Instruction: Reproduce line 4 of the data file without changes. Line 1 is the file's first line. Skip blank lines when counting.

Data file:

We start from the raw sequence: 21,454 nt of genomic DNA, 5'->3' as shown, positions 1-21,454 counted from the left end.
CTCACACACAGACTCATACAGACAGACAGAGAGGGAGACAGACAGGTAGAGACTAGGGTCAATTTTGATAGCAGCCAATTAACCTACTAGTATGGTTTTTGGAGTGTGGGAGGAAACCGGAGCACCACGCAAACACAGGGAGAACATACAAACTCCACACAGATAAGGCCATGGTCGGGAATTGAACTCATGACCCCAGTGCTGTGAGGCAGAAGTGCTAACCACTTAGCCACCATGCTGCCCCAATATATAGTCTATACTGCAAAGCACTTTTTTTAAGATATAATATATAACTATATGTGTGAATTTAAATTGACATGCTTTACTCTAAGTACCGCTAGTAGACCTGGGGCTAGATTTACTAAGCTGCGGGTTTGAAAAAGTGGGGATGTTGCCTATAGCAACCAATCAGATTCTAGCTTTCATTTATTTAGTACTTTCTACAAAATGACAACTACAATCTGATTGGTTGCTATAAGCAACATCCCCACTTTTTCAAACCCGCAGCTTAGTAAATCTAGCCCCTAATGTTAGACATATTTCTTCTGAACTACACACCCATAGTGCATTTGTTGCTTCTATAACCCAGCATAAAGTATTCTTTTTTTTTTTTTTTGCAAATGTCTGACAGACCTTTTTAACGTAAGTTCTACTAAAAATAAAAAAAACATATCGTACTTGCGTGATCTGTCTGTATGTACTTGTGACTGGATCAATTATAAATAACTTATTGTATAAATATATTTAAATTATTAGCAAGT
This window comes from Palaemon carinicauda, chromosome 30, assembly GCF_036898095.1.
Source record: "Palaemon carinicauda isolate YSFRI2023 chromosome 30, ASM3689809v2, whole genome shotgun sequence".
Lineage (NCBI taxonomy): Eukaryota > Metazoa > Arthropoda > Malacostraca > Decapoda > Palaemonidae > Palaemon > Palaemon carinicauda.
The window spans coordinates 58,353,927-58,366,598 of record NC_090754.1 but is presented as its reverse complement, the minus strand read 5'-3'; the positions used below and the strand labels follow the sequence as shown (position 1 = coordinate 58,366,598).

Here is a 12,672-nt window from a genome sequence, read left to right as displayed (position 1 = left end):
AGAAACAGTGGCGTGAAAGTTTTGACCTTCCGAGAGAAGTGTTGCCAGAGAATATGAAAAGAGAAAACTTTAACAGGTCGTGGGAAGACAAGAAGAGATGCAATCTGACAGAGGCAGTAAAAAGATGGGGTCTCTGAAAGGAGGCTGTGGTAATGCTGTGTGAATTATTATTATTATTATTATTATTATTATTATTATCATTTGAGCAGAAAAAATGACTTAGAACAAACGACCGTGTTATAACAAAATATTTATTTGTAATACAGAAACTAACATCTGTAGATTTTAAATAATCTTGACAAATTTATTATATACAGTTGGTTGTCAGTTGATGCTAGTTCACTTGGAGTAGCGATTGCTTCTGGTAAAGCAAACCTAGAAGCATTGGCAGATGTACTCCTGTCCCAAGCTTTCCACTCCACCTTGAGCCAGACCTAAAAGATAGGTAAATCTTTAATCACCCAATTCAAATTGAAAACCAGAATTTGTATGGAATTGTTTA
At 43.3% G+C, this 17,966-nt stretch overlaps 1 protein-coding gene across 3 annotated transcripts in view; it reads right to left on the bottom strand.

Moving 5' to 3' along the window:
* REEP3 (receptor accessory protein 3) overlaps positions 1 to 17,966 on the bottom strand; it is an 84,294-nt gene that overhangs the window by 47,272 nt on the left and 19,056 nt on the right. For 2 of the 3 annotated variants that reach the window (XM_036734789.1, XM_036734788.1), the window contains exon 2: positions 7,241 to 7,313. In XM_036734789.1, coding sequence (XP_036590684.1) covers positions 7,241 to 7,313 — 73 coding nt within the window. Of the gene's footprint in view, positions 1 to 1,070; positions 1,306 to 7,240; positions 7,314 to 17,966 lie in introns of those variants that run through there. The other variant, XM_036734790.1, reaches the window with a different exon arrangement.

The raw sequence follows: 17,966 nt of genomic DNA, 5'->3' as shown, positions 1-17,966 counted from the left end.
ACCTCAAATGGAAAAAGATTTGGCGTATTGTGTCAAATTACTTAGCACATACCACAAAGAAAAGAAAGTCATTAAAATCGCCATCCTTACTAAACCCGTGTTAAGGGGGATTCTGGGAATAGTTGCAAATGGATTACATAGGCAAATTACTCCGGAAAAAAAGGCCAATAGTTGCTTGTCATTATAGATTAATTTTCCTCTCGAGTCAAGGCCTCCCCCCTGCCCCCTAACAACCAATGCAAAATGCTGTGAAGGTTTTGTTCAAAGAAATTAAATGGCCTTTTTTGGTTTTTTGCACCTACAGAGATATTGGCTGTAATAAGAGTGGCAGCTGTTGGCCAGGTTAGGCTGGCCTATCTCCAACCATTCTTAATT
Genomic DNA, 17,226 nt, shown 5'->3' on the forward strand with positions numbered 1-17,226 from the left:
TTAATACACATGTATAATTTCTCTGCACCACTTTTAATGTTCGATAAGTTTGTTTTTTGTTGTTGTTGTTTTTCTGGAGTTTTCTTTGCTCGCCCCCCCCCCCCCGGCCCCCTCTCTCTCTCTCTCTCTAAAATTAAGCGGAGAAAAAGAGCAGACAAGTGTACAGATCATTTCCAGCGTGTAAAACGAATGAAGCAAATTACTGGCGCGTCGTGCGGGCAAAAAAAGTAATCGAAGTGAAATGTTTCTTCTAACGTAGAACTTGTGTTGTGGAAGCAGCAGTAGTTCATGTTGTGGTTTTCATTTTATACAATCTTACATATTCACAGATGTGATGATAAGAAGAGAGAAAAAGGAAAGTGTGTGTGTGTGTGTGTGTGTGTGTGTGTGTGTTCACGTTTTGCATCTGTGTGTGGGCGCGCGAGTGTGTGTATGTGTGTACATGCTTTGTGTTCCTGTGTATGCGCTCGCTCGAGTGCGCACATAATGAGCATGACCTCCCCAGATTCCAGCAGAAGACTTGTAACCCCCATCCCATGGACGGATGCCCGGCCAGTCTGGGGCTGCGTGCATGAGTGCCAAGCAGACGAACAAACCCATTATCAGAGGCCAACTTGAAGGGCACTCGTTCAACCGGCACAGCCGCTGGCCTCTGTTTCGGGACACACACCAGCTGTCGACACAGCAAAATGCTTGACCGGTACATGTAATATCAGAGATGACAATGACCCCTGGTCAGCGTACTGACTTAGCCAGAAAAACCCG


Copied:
Source record: "Palaemon carinicauda isolate YSFRI2023 chromosome 30, ASM3689809v2, whole genome shotgun sequence".